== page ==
A towbar links your vehicle to whatever you choose to tow behind it. The towed vehicle will keep all its wheels on the road and the addition of a safety chain or cable is generally recommended to increase stability between the two. You’ll also need to add an additional brake light and indicator system to whatever you’re towing to make sure that other drivers are aware of what you intend to do.
Towbars are popular because, compared to the other options, they’re cheap, save space, and are relatively easy to fit if you have the right type of vehicle. However, they can range from complicated to impossible to fit on certain styles of motorhome where things such as gas cylinders and water tanks may get in the way. If this is the case with your vehicle there are other options to consider, though.
Using an A-frame
An A-frame is attached to the front of a vehicle, such as a car, and allows for one vehicle to be towed behind another vehicle, such as a car being towed by a motorhome. A car attached to a motorhome via an A-frame is legally treated as a trailer and, as with towbars, you’ll need to ensure that you meet the requirements for lights, mirrors, and braking. We’d generally recommend having an A-frame installed by a professional.
Additional braking systems are only needed for cars over 750kg, so make sure you check the weight of the vehicle you plan to tow to see if this applies to you (although most cars will be above this weight). You’ll also need to ensure that any additional braking devices that deploy brakes to the A-frame ensure safe and stable braking of the towing vehicle and the trailer.
For lighting, some A-frames will connect to the car’s system to replicate the lights of the towing vehicle, while others will use a separate trailer board with another set of lights. Either way, cars being towed must have two reflective triangles on the back as well as the registration plate of the towing vehicle displayed, rather than the one being towed.
If in doubt, always check with your insurer to make sure you are using the right braking system for your set up and you can also consult the Government website for general advice.
Using a trailer
Another option to consider when towing is a trailer, which comes in a range of sizes and weight capacities, depending on the vehicle you’re using to tow with and the type of driving licence you have (more on this later).
Trailers can be used to transport various things, including cars, motorbikes, boats, and kayaks, while some can be fitted with sides to transform them into a more versatile way of transporting things that won’t fit in your main vehicle.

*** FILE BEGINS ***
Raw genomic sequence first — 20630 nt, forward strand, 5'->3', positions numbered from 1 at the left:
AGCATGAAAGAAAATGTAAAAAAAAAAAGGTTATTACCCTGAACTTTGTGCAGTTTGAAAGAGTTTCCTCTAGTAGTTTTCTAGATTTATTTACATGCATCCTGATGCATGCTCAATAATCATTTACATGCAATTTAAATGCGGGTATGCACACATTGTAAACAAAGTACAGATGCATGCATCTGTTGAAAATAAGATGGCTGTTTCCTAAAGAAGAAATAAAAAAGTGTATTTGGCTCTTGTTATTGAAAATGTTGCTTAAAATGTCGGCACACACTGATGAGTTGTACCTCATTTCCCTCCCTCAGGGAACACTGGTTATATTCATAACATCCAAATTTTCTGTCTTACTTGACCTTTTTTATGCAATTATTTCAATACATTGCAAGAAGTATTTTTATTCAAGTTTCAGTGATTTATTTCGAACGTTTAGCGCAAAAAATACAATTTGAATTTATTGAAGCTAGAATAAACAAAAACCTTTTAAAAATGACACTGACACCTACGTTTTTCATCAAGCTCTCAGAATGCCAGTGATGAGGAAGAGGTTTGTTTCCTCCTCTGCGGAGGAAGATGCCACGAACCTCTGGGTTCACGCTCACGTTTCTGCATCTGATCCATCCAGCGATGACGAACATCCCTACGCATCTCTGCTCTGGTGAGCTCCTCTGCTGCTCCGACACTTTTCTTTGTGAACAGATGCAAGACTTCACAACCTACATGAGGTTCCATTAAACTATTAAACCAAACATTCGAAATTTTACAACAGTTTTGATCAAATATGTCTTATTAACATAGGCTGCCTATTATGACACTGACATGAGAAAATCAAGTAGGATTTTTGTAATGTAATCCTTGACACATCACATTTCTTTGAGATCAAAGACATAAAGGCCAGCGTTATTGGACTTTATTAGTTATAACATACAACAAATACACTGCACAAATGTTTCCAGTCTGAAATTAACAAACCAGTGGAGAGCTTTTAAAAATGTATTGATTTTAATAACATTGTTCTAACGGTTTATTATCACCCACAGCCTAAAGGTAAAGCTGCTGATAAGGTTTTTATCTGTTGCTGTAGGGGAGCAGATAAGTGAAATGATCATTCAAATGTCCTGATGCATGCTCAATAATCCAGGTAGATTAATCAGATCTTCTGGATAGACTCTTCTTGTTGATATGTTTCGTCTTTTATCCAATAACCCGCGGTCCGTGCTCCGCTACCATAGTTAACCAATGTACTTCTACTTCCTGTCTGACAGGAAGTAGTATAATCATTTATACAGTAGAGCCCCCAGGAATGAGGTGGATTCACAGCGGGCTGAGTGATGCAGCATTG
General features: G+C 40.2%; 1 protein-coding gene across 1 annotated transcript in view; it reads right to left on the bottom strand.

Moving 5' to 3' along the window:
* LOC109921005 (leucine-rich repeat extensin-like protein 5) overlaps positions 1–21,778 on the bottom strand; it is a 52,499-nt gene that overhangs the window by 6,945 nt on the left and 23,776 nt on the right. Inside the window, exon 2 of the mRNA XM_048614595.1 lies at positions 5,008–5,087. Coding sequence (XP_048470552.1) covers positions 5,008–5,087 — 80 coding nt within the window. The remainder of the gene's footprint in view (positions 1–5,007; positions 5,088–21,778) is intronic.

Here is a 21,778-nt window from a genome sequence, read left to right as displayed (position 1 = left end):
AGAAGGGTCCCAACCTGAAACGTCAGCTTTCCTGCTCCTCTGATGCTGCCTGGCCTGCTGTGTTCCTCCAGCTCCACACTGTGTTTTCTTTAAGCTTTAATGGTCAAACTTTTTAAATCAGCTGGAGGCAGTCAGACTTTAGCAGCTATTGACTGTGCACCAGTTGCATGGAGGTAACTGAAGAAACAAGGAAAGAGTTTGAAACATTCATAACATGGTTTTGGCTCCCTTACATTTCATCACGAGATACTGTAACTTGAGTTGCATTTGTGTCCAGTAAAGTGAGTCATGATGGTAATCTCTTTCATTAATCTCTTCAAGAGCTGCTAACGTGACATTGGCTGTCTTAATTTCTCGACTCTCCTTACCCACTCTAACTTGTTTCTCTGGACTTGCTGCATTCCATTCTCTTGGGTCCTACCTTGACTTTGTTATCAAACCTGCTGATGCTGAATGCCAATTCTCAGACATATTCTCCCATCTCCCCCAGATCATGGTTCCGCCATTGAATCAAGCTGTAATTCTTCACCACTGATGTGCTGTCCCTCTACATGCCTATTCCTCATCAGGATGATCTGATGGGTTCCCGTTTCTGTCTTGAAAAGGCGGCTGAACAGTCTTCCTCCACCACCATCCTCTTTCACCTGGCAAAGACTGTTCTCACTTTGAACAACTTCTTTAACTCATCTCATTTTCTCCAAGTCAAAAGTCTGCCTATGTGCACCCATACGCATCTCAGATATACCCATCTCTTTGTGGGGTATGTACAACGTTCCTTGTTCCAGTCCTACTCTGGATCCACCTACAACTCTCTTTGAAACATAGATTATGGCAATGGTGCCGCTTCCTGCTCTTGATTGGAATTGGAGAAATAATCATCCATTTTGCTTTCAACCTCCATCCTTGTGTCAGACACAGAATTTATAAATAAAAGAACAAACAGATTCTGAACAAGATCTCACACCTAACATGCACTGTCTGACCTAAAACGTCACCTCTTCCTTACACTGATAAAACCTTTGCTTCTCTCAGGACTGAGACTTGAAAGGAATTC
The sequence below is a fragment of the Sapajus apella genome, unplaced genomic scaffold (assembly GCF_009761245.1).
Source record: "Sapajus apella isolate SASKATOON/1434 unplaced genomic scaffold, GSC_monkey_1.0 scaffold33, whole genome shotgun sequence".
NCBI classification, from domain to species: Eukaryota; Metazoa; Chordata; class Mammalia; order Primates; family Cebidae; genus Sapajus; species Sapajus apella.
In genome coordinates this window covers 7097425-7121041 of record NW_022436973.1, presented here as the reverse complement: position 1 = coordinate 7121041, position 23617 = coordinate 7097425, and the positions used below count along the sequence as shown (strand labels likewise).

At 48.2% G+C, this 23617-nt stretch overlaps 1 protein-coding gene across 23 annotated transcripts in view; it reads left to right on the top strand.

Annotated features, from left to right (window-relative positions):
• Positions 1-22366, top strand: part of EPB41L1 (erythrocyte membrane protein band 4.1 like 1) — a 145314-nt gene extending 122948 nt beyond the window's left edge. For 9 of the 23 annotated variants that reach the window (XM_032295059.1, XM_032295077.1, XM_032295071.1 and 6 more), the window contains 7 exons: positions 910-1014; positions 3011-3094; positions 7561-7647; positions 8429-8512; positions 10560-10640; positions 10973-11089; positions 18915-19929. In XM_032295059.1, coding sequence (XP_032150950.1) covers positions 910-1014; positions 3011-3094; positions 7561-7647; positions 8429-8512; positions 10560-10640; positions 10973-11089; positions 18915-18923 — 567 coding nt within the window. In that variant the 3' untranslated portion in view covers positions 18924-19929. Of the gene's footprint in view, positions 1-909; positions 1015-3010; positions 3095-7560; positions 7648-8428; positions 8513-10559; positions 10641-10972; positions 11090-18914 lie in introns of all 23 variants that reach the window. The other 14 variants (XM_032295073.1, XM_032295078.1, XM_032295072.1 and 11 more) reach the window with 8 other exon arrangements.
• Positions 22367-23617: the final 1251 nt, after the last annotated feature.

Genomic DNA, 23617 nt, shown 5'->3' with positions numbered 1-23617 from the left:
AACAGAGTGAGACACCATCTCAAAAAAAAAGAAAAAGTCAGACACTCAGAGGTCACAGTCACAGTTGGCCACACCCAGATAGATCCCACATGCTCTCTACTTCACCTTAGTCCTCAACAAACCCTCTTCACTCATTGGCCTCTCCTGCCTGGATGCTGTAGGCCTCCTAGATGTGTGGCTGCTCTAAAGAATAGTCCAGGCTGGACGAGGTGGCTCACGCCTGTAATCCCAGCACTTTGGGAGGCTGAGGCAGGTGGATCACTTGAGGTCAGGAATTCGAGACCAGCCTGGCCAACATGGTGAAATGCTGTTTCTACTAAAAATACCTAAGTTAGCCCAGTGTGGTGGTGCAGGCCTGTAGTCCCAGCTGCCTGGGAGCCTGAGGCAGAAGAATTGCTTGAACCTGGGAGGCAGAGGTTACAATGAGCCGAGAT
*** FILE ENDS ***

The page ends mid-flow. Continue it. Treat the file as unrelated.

Additionally, they are much easier to use for reversing than an A-frame, although it can still be tricky until you’ve had some practice.
A trailer will probably set you back more than an A-frame conversion initially, but on the plus side they do tend to hold their value, so if you decide to sell it on in the future you could get a decent portion of your outlay back.
Another issue to consider is storage space, both at home and at any campsites you visit, as well as security, as you’ll want to deter potential thieves with measures such as wheel clamps and hitch locks.
Using a tow dolly
A dolly is a small trailer which lifts the front wheels of the towed vehicle off the ground. They work well with two-wheel drive vehicles, but for rear-wheel drive vehicles the drive shaft will need to be disconnected and removed before towing to prevent damage to the vehicle’s transmission.
You’ll need to meet the same requirements for lighting and braking systems as you do for trailers, but a dolly has the advantage of taking up much less space than a trailer and is also a little more stable than an A-frame.
They should, however, only be used to transport a non-functional vehicle, such as a car that has broken down and needs to be towed back home or to a garage. In this instance, one set of the disabled car’s tyres is on the ground, while the other end is suspended on the dolly.
As long as you are using the right type of dolly for your purpose and are using it correctly in relation to the relevant safety and towing regulations, it should be legal.
You’ll need to be careful when reversing while towing a car as, unlike a trailer, cars won’t have a system to automatically collapse their braking when reversing, so this can result in braking drag. You’ll therefore need to use an A-frame with technology that overruns inertia systems to overcome this.